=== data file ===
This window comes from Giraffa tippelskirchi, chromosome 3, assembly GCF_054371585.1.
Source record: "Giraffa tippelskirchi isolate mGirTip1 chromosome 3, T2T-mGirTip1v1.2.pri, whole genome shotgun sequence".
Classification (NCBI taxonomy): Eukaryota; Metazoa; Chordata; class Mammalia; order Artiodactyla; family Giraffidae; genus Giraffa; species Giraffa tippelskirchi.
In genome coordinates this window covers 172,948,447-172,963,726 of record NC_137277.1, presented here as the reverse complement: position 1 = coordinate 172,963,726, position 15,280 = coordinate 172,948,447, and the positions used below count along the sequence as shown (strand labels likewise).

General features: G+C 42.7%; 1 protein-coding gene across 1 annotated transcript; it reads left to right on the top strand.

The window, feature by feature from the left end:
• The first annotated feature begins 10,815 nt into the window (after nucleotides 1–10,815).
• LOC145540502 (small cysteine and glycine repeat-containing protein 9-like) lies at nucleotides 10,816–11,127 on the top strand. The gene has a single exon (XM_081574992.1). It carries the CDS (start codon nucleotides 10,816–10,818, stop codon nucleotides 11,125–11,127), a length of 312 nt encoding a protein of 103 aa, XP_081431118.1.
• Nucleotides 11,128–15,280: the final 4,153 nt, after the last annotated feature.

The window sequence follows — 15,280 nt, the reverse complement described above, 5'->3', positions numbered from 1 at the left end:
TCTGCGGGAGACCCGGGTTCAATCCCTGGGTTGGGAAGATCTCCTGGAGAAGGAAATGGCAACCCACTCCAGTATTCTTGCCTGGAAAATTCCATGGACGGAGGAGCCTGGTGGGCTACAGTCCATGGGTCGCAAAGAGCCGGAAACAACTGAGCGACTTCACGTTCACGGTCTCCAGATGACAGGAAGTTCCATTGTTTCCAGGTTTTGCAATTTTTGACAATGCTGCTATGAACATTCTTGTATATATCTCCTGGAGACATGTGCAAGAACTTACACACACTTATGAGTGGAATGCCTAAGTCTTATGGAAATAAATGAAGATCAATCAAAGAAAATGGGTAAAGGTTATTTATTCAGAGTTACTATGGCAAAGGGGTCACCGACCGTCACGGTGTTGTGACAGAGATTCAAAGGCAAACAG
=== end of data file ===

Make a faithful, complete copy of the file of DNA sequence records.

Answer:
This window comes from Giraffa tippelskirchi, chromosome 3, assembly GCF_054371585.1.
Source record: "Giraffa tippelskirchi isolate mGirTip1 chromosome 3, T2T-mGirTip1v1.2.pri, whole genome shotgun sequence".
Classification (NCBI taxonomy): Eukaryota; Metazoa; Chordata; class Mammalia; order Artiodactyla; family Giraffidae; genus Giraffa; species Giraffa tippelskirchi.
In genome coordinates this window covers 172,948,447-172,963,726 of record NC_137277.1, presented here as the reverse complement: position 1 = coordinate 172,963,726, position 15,280 = coordinate 172,948,447, and the positions used below count along the sequence as shown (strand labels likewise).

General features: G+C 42.7%; 1 protein-coding gene across 1 annotated transcript; it reads left to right on the top strand.

The window, feature by feature from the left end:
• The first annotated feature begins 10,815 nt into the window (after nucleotides 1–10,815).
• LOC145540502 (small cysteine and glycine repeat-containing protein 9-like) lies at nucleotides 10,816–11,127 on the top strand. The gene has a single exon (XM_081574992.1). It carries the CDS (start codon nucleotides 10,816–10,818, stop codon nucleotides 11,125–11,127), a length of 312 nt encoding a protein of 103 aa, XP_081431118.1.
• Nucleotides 11,128–15,280: the final 4,153 nt, after the last annotated feature.

The window sequence follows — 15,280 nt, the reverse complement described above, 5'->3', positions numbered from 1 at the left end:
TCTGCGGGAGACCCGGGTTCAATCCCTGGGTTGGGAAGATCTCCTGGAGAAGGAAATGGCAACCCACTCCAGTATTCTTGCCTGGAAAATTCCATGGACGGAGGAGCCTGGTGGGCTACAGTCCATGGGTCGCAAAGAGCCGGAAACAACTGAGCGACTTCACGTTCACGGTCTCCAGATGACAGGAAGTTCCATTGTTTCCAGGTTTTGCAATTTTTGACAATGCTGCTATGAACATTCTTGTATATATCTCCTGGAGACATGTGCAAGAACTTACACACACTTATGAGTGGAATGCCTAAGTCTTATGGAAATAAATGAAGATCAATCAAAGAAAATGGGTAAAGGTTATTTATTCAGAGTTACTATGGCAAAGGGGTCACCGACCGTCACGGTGTTGTGACAGAGATTCAAAGGCAAACAG